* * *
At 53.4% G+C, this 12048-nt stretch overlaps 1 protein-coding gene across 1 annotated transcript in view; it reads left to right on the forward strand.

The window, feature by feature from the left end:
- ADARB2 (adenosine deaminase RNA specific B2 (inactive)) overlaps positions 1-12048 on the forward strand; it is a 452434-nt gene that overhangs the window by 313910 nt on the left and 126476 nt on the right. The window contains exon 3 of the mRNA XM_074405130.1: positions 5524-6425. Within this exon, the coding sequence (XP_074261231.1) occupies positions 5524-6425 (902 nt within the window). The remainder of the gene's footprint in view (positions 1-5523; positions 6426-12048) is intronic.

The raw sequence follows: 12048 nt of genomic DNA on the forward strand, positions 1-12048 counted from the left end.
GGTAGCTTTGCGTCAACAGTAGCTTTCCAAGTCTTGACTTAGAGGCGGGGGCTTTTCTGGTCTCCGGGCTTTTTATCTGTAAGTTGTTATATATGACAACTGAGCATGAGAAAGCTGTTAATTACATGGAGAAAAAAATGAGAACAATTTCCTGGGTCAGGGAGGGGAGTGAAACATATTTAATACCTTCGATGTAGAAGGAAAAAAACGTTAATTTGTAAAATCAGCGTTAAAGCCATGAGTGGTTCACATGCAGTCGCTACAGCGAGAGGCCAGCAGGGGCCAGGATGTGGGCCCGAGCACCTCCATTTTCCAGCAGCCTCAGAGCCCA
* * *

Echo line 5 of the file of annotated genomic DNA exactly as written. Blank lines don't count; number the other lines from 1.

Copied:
GGTAGCTTTGCGTCAACAGTAGCTTTCCAAGTCTTGACTTAGAGGCGGGGGCTTTTCTGGTCTCCGGGCTTTTTATCTGTAAGTTGTTATATATGACAACTGAGCATGAGAAAGCTGTTAATTACATGGAGAAAAAAATGAGAACAATTTCCTGGGTCAGGGAGGGGAGTGAAACATATTTAATACCTTCGATGTAGAAGGAAAAAAACGTTAATTTGTAAAATCAGCGTTAAAGCCATGAGTGGTTCACATGCAGTCGCTACAGCGAGAGGCCAGCAGGGGCCAGGATGTGGGCCCGAGCACCTCCATTTTCCAGCAGCCTCAGAGCCCA